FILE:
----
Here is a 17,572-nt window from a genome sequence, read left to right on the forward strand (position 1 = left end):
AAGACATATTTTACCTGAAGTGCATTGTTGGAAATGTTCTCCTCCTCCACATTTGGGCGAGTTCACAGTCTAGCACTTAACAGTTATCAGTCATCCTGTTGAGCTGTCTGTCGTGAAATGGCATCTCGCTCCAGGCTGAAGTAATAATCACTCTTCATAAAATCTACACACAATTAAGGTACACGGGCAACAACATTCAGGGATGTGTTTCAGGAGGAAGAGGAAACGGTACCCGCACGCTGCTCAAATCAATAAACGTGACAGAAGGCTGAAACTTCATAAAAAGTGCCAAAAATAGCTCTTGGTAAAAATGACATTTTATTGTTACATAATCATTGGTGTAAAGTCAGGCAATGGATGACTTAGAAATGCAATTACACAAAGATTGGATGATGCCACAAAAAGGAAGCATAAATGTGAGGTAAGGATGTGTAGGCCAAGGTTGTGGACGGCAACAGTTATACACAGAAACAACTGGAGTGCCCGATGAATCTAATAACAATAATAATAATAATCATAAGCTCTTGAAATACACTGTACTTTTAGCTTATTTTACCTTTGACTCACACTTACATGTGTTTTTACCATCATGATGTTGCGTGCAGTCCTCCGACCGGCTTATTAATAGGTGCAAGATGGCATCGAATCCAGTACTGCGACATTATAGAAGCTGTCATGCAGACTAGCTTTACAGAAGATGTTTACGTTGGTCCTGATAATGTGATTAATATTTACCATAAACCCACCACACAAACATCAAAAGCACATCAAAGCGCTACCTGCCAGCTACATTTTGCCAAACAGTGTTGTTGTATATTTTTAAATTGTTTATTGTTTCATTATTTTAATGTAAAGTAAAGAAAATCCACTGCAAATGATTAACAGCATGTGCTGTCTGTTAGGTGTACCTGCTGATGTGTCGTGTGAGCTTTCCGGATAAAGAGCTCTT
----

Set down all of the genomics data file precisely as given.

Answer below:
Here is a 17,572-nt window from a genome sequence, read left to right on the forward strand (position 1 = left end):
AAGACATATTTTACCTGAAGTGCATTGTTGGAAATGTTCTCCTCCTCCACATTTGGGCGAGTTCACAGTCTAGCACTTAACAGTTATCAGTCATCCTGTTGAGCTGTCTGTCGTGAAATGGCATCTCGCTCCAGGCTGAAGTAATAATCACTCTTCATAAAATCTACACACAATTAAGGTACACGGGCAACAACATTCAGGGATGTGTTTCAGGAGGAAGAGGAAACGGTACCCGCACGCTGCTCAAATCAATAAACGTGACAGAAGGCTGAAACTTCATAAAAAGTGCCAAAAATAGCTCTTGGTAAAAATGACATTTTATTGTTACATAATCATTGGTGTAAAGTCAGGCAATGGATGACTTAGAAATGCAATTACACAAAGATTGGATGATGCCACAAAAAGGAAGCATAAATGTGAGGTAAGGATGTGTAGGCCAAGGTTGTGGACGGCAACAGTTATACACAGAAACAACTGGAGTGCCCGATGAATCTAATAACAATAATAATAATAATCATAAGCTCTTGAAATACACTGTACTTTTAGCTTATTTTACCTTTGACTCACACTTACATGTGTTTTTACCATCATGATGTTGCGTGCAGTCCTCCGACCGGCTTATTAATAGGTGCAAGATGGCATCGAATCCAGTACTGCGACATTATAGAAGCTGTCATGCAGACTAGCTTTACAGAAGATGTTTACGTTGGTCCTGATAATGTGATTAATATTTACCATAAACCCACCACACAAACATCAAAAGCACATCAAAGCGCTACCTGCCAGCTACATTTTGCCAAACAGTGTTGTTGTATATTTTTAAATTGTTTATTGTTTCATTATTTTAATGTAAAGTAAAGAAAATCCACTGCAAATGATTAACAGCATGTGCTGTCTGTTAGGTGTACCTGCTGATGTGTCGTGTGAGCTTTCCGGATAAAGAGCTCTT